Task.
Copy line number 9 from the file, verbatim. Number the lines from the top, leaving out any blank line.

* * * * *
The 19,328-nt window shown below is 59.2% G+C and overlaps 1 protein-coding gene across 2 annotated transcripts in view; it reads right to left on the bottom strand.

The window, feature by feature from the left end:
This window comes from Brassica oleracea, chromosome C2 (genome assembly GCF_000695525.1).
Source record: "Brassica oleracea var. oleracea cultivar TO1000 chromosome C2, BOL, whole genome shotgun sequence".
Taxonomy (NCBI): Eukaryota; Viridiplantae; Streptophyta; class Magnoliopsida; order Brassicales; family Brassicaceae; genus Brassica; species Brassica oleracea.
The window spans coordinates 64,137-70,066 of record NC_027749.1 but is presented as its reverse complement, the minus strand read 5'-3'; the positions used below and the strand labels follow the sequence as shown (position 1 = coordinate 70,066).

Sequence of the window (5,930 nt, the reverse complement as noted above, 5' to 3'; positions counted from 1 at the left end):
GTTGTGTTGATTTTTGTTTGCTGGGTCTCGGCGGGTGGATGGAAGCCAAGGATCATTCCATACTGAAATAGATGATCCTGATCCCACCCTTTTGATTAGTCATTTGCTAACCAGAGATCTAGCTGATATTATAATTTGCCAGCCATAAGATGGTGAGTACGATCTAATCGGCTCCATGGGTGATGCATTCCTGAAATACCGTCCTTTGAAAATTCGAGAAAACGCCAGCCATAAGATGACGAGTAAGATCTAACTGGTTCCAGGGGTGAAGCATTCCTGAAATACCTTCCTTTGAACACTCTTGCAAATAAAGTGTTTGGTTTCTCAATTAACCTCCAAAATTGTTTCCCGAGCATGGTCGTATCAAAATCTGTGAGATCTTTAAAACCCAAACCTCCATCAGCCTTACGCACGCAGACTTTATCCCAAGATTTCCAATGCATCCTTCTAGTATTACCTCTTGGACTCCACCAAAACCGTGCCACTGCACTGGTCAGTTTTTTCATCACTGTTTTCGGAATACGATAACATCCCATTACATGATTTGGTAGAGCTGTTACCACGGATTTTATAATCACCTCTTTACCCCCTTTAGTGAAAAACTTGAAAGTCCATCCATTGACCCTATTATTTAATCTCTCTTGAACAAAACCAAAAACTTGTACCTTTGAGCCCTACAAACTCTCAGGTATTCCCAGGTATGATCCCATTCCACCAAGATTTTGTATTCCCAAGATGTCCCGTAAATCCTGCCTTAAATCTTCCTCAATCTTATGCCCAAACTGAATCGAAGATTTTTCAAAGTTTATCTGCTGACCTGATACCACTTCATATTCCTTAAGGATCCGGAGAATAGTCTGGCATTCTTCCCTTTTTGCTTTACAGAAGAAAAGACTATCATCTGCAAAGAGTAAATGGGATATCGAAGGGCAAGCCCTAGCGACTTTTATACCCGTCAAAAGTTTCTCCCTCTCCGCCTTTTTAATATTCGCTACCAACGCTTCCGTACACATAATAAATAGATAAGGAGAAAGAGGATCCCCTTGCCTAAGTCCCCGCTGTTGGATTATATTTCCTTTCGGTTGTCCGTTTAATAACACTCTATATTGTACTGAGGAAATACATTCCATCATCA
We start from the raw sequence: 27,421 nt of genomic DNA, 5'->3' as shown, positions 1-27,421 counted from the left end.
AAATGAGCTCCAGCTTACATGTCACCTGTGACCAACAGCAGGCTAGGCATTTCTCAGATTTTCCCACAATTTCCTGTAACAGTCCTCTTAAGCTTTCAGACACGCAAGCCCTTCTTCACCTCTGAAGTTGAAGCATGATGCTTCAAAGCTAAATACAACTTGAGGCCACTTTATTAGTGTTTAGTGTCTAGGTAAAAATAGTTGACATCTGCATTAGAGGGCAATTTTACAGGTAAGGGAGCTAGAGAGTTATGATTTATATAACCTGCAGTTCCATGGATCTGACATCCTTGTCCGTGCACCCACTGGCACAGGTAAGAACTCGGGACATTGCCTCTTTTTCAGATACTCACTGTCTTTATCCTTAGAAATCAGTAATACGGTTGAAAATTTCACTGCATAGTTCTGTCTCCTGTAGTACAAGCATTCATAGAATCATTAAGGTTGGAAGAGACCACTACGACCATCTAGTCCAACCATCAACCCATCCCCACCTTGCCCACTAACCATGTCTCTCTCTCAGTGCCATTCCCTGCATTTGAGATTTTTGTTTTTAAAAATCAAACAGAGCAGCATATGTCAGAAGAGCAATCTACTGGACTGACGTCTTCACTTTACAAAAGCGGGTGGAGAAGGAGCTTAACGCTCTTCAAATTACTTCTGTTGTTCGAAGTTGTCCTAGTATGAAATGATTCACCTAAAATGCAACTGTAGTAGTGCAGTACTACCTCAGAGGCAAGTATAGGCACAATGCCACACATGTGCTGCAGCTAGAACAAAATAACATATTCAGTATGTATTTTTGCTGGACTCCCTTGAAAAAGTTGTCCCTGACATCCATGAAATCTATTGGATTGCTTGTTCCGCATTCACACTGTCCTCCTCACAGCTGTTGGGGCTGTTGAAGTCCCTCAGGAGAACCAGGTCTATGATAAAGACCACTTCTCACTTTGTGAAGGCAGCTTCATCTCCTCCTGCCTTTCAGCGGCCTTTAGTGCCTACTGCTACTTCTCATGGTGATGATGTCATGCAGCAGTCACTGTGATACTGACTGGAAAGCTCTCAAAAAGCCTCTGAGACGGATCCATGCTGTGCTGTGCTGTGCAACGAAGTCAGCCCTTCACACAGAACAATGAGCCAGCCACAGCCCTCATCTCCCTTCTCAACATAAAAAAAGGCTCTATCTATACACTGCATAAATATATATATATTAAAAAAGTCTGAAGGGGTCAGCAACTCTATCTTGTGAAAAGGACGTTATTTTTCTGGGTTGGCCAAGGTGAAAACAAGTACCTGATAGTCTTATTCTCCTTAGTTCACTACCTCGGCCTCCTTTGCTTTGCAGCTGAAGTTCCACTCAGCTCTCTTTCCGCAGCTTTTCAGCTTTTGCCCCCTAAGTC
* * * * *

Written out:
We start from the raw sequence: 27,421 nt of genomic DNA, 5'->3' as shown, positions 1-27,421 counted from the left end.